We suggest that this biosensing platform offers several advantages. This method can be applied in complex systems and avoids interference between Raleigh light scattering signals and dye fluorescence signals, thereby enhancing detection sensitivity. Consequently, it could eliminate the need for multiple laser excitation sources. Given the planar shape of MWCNTs and the simplicity of operation, the proposed method can adsorb a diverse array of DNA probes (41). Rafiee-Pour et al. developed an electrochemical biosensor capable of detecting miRNA-21 without the need for labeling, specifically aimed at identifying breast cancer (42). Salahandish et al. created an electrochemical nano-nanosensor using an NFG/AgNPs/PANI electrode combination to detect miRNA-21 cancer markers, which proved to be highly sensitive and specific (43). For detecting miRNA-21 expression in cancer cells, Liu et al. demonstrated the use of a fluorescent biosensor equipped with a 2-aminopurine (2-AP) probe alongside signal amplification (44). This biosensor amplifies the fluorescent signal in the presence of the target miRNA. Thanks to our enzyme-free signal amplification method, the sensor becomes easier and more cost-effective to use, potentially reaching a detection limit of 3.5 pM. This technique successfully identified the overexpression of miRNA-21 in human breast cancer cells. The proposed sensor could serve as a rapid and precise platform for detecting target miRNA, holding significant potential for the convenient monitoring of various miRNA biomarkers for the early detection of different cancers (44). Previous studies have indicated that miRNAs are modulated during the progression of colorectal tumors through overexpression, downregulation, or deletion (45).

Wang et al. developed a fluorescent biosensor for the detection of miRNA in live cells facilitated by MnO2 nanosheets. This method employed fluorescence resonance energy transfer (FRET) to detect miRNA-21, using FAM as the fluorescent donor and TAMRA as the fluorescent acceptor. This approach successfully differentiated the expression levels of miRNA-21 in HeLa and HepG-2 cells, highlighting the method's significant potential for early detection of diseases associated with miRNAs (46). Ji et al. introduced a fluorometric technique for the quantification and detection of miRNA, utilizing NMM and DAPI as fluorescent dyes for signal reporting. This technique led to a marked decrease in NMM fluorescence emission and an increase in DAPI fluorescence emission, enabling sensitive detection of miRNA. Importantly, by quantifying cancer-associated miRNA-125b and miRNA-21, this method demonstrated the capability to detect miRNAs with low and sub-picomolar detection limits, thereby facilitating miRNA analysis in biological materials through cell lysis (47).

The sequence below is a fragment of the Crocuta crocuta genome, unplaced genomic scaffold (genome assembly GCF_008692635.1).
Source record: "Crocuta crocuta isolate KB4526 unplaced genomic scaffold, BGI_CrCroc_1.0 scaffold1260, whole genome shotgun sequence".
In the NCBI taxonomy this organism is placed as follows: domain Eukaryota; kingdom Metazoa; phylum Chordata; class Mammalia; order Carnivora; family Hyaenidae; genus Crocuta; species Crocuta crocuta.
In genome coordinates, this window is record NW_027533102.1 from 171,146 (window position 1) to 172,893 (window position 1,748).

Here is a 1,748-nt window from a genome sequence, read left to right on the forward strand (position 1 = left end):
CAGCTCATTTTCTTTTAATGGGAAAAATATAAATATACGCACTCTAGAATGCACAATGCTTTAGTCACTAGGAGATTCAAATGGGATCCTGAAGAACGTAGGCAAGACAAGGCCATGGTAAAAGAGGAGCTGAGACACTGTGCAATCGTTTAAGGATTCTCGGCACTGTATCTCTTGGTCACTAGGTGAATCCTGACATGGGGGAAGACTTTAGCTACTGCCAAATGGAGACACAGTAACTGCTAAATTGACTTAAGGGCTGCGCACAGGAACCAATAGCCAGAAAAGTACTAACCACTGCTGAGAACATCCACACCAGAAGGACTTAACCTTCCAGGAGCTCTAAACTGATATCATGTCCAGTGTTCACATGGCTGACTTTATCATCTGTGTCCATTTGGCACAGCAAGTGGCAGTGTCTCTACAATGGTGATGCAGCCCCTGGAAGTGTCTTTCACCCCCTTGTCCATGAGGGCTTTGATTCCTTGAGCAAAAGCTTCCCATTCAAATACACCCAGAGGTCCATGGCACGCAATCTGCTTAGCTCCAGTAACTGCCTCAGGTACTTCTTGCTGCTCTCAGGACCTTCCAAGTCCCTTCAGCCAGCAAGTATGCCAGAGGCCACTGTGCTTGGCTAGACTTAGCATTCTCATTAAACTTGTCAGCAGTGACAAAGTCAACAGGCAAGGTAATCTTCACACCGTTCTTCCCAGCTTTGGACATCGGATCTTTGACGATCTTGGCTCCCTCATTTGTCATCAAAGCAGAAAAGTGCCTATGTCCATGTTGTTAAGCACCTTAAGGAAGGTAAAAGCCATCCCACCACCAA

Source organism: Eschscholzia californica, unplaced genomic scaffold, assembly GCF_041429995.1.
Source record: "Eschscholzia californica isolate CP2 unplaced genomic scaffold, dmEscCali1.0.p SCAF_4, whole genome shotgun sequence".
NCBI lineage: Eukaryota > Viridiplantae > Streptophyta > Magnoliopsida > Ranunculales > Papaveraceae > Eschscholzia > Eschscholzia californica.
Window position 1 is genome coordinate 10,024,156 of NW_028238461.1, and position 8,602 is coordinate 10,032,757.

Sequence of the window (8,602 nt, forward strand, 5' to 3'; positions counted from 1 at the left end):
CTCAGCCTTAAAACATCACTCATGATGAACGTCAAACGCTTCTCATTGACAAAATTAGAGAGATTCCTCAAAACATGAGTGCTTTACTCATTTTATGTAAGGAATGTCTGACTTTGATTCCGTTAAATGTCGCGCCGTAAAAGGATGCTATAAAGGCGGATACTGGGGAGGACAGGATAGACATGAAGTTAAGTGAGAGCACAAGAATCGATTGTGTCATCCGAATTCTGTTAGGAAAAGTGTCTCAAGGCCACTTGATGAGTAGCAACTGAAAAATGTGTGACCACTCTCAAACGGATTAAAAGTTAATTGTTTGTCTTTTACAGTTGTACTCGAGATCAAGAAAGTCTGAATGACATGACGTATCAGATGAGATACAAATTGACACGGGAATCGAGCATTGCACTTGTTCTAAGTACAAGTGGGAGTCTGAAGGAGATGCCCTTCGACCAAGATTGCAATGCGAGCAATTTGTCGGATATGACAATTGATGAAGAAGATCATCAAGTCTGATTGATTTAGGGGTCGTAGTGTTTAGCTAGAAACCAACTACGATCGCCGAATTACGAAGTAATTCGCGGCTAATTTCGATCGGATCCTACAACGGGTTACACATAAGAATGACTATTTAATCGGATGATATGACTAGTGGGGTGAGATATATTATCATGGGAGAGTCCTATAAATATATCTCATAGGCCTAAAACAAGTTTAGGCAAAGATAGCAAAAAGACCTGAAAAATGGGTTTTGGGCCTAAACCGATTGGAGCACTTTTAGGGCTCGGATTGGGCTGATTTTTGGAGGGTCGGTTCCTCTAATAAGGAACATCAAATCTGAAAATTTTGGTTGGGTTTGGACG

Wang et al. utilized quantum dots (CDs) and FAM-labeled ssDNA to construct a T7 exonuclease-mediated fluorescence biosensor for miRNA-21 detection. In the absence of miRNA-21, CDs absorbed and quenched the fluorescence of FAM-labeled ssDNA, but fluorescence emission was restored in the presence of miRNA-21. The sensor achieved a detection limit of 1 pM for miRNA-21, exhibiting selectivity and repeatability, and demonstrated a strong linear relationship between the amount of FAM/FCDs and miRNA-21 concentration within the range of 0.05 - 10 nM. Additionally, this sensor effectively measured the expression level of miRNA-21 in clinical blood samples from both healthy individuals and patients with gastrointestinal cancer (48).

Sun et al. designed a fluorescent biosensor using DSN nuclease for miRNA detection aimed at diagnosing and treating acute pancreatitis (49). Although the results indicate high sensitivity and specificity for detecting specific miR-21-5p sequences, further investigation is needed, including optimization of the procedure (e.g., immobilization methods and hybridization) and the careful design of relevant DNA probes. In this study, a fluorescence sensing platform was developed to detect microRNA in plasma, potentially aiding in the diagnosis of CRC. Table 1 presents a comparison of this study with others, showing that the obtained results are promising. The research also suggests the potential to develop the proposed sensing platform into a highly selective, linear, multiplexed, and cost-effective system for miR-21 detection.